Indonesia volcanic eruption kills six

Mount Rokatenda sent hot rock and ash flying over 6,000 feet into the air on Saturday

Mount Rokatenda erupted Saturday, killing six people and sending hot rock and ash over 6000 feet in the air
(AFP/Getty Images)

A volcanic eruption on the tiny Indonesian island of Palue killed six people in their sleep Saturday, sending hot ash and rocks flying 6,560 feet into the air, a disaster official told The Associated Press.

Mount Rokatenda erupted at 4:27 a.m. local time and sent fast-moving red-hot ash onto a nearby beach, according to the National Data Mitigation Agency in Indonesia.

The victims who died included three adults and two children, said agency spokesman Sutopo Purwo Nugroho, adding that the age of the sixth person killed was unclear.

Rokatenda has been rumbling since October 2012, causing authorities to ban people from any activities within a nearly two-mile area from the crater on the island of an estimated 7,000 people.

The eruption lasted about seven minutes, according to Frans Wangge, the head of the volcano's monitoring post. He said the hot lava burned trees around the beach and villages, and made it difficult to reach the area where the victims were killed.

Local authorities, including police and army officials along with members of a search and rescue agency, were heading to Palue to help with evacuations. Officials had already evacuated 3,000 people before the eruption took place.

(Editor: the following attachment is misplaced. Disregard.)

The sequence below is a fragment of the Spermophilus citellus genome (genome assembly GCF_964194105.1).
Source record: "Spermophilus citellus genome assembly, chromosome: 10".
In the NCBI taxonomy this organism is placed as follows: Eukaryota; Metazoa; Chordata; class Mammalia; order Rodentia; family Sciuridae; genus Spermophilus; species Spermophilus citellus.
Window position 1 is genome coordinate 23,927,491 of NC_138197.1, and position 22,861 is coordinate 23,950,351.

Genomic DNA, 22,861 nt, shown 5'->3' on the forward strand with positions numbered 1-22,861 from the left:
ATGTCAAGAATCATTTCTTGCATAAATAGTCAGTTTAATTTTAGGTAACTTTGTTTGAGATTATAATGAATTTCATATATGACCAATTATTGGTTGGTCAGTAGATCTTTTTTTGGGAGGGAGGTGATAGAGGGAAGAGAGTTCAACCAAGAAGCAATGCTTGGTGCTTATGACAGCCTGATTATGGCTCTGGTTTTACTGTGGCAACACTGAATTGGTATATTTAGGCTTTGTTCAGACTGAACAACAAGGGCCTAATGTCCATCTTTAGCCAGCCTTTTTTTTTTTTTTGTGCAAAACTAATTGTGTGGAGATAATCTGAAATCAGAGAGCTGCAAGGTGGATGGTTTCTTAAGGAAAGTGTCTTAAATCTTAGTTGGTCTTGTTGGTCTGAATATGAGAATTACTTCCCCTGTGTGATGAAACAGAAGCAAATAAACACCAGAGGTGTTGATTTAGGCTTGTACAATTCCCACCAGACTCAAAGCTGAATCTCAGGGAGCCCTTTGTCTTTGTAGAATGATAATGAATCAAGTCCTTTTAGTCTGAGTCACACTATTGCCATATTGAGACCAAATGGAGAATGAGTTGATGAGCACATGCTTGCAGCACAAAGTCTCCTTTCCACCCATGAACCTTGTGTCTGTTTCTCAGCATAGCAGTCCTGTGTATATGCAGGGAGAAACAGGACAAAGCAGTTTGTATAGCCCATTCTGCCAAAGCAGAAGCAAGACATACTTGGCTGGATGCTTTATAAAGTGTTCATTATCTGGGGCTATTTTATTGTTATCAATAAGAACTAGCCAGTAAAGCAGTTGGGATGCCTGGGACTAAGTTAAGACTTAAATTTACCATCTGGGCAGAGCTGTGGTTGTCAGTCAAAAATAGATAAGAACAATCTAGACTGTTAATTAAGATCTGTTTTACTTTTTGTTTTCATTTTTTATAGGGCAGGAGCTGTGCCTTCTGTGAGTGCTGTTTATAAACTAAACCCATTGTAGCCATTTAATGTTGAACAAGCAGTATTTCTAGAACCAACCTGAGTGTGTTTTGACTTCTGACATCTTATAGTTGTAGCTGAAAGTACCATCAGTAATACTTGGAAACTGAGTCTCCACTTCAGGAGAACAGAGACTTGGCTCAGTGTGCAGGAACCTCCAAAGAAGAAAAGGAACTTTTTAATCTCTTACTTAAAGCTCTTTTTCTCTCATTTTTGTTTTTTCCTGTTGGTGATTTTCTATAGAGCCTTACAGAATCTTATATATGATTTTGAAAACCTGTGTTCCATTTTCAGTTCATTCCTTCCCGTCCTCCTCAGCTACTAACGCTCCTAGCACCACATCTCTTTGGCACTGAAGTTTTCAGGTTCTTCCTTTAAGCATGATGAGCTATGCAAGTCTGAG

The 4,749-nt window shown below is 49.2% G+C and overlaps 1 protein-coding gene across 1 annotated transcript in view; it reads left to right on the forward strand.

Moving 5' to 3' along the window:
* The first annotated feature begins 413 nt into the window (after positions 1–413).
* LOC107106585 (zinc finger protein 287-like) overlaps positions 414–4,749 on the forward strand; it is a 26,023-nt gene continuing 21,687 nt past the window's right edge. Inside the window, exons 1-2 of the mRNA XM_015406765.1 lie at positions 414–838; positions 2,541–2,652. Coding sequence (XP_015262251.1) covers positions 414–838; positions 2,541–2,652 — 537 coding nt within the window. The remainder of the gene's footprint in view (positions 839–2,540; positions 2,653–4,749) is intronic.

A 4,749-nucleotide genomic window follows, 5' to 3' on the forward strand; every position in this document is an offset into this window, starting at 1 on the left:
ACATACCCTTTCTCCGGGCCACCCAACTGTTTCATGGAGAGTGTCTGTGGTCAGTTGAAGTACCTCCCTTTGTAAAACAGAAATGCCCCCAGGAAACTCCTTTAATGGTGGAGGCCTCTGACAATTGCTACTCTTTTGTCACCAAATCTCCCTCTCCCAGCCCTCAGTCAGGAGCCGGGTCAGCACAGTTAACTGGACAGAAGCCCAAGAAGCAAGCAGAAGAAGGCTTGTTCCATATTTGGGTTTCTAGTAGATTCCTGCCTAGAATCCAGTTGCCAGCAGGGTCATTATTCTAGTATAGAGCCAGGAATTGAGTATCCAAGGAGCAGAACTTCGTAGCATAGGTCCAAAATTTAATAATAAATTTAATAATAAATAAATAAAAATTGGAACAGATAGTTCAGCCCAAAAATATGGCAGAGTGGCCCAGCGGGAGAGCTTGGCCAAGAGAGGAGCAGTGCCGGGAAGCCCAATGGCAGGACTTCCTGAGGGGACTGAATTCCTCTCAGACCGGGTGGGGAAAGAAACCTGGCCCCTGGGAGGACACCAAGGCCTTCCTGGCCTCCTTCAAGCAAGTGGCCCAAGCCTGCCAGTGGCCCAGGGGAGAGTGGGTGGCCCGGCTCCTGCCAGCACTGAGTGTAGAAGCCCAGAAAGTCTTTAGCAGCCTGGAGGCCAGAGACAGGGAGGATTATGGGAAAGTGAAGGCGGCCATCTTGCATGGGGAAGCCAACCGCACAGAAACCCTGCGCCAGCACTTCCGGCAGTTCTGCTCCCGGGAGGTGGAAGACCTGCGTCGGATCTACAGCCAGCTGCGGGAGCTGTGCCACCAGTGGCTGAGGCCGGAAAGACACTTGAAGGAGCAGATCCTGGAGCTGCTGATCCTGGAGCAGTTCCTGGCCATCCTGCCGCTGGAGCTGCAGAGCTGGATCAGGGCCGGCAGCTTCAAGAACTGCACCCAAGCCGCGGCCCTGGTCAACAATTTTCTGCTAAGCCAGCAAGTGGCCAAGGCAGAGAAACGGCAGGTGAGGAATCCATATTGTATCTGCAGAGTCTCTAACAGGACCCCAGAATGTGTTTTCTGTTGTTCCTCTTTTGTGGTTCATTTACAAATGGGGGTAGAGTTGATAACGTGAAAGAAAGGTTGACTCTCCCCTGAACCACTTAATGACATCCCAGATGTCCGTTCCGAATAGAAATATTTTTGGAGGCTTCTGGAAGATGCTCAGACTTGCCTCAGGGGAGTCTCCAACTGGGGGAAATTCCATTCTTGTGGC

"We will see the best steps to be taken, but clearly they have to be evacuated," said Yoseph Ansar Rara, chief of Sikka District, which oversees the island. He said those already evacuated had agreed to be relocated to Flores island.

Domi Dange, a Catholic priest helping those who fled to the town of Maumere on nearby Flores island, said some Palue residents, who had refused to leave when the area was cleared earlier, were sleeping under tents near the beach.

However, details about the six people who were killed and where they were located at the time of the eruption remained unclear.

Mount Rokatenda is one of about 129 active volcanoes in Indonesia, an archipelago of more than 17,000 islands that sit on the "Ring of Fire," a horseshoe shaped series of faultlines between the Pacific and Indian Oceans with dozens of active volcanoes. Around 240 million people live in the region.

The country's most active volcano, Mount Merapi in central Java, killed more than 350 people in a series of violent eruptions in 2010.

Al Jazeera and wire services

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